Extensive studies have provided considerable insight into the VCP effect on the strain response of subsoil. Although the existing undrained strain accumulation model has been widely accepted and used for settlement analysis, the influence of variable confining pressure is not considered in most cases. The strain accumulation model of subsoil under VCP stress path that matches traffic loading conditions is still a topic of interest in the field of soil dynamics which need further studying.

The main purpose of this study is to evaluate the cyclic triaxial stress path effect on the resilient and permanent deformation response in soft marine clay during undrained one-way cyclic load conditions. Both CCP and VCP cyclic triaxial tests were conducted to establish empirical correlations between the resilient modulus as well as permanent axial strain and cyclic triaxial stress path, respectively. The research findings are helpful to determine the deformation caused by traffic load.

2. Cyclic Triaxial Test Program

In this study, normally consolidated soft marine clay was adopted for the undrained cyclic test program by the GDS dynamic triaxial device (10 Hz/2 kN) imported from England. A high-quality block sample of Wenzhou soft marine clay taken from about 11 m below the original ground level was used in this experimental investigation. The tested soils basic index properties determined according to ASTM standards are listed in Table 1.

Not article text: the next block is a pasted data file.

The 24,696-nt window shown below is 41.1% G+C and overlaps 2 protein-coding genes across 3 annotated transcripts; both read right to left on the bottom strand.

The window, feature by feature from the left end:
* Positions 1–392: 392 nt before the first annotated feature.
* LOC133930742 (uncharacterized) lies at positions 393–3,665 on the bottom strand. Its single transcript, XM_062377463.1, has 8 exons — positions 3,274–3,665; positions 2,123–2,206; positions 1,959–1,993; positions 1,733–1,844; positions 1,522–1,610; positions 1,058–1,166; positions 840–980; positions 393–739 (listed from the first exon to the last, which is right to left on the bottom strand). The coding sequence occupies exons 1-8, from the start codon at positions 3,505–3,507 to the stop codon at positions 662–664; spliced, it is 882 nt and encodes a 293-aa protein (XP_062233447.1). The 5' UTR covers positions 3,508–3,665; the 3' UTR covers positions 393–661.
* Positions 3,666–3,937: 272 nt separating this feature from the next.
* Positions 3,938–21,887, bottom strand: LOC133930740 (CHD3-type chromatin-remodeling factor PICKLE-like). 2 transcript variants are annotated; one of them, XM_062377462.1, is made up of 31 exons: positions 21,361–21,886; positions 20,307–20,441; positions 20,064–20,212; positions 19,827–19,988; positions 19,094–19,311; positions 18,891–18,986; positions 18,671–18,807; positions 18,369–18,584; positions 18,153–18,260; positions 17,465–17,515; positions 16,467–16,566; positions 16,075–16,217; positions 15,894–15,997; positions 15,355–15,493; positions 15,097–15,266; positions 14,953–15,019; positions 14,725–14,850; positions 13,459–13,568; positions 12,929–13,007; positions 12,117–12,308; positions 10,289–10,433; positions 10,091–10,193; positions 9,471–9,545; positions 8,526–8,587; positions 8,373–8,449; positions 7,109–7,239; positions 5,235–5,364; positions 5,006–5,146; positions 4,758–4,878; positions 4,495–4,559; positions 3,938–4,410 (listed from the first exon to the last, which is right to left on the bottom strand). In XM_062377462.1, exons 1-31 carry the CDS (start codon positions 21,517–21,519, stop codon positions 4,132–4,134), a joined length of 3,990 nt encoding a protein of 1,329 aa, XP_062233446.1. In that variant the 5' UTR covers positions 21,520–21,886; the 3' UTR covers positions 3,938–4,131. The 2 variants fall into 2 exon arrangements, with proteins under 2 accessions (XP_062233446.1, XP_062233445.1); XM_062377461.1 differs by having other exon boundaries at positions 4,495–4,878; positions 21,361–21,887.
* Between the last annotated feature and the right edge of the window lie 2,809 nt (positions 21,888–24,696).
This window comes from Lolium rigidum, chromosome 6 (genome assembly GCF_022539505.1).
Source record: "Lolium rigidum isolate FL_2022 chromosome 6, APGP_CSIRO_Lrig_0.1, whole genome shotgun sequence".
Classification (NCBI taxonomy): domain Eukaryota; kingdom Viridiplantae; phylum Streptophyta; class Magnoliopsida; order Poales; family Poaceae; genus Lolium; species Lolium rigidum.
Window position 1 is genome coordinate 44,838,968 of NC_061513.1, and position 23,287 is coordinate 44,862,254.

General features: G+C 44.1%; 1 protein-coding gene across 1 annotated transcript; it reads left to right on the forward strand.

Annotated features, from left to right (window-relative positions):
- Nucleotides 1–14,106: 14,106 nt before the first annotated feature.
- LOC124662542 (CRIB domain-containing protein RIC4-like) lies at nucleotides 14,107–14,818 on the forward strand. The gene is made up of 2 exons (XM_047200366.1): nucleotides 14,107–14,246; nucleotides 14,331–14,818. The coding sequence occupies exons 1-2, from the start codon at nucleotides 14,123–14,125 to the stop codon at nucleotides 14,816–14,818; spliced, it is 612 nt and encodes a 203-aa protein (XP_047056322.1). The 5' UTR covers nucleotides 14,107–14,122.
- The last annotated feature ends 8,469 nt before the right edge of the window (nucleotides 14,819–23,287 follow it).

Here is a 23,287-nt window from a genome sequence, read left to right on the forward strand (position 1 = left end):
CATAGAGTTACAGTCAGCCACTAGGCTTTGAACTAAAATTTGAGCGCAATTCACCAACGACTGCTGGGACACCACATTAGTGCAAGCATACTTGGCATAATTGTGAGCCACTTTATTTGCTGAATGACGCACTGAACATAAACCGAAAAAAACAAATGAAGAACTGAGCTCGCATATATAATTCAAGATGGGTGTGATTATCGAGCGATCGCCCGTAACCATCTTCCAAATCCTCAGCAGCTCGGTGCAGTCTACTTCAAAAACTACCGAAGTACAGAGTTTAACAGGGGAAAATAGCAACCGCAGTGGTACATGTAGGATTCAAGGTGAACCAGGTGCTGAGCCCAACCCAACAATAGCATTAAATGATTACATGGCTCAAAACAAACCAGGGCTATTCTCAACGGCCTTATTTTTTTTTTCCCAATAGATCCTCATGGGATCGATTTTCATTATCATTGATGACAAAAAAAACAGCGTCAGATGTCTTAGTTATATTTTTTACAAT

The standard cylindrical test specimens (d = 50 mm; h = 100 mm) are prepared by the hand-trim method from a large clay block. First, all the test soft clay specimens were installed in the triaxial cell and saturated by a 300 kPa magnitude backpressure until the B value was up to 0.97 and above; thereafter, isotropic consolidation was performed carefully at the effective confining stress  = 100 kPa for 24 h. Finally, cyclic triaxial tests under CCP as well as VCP stress path conditions with a frequency of 0.1 Hz and cycle numbers of 1,000 were carried out while keeping the drainage line close throughout the duration of cyclic loading.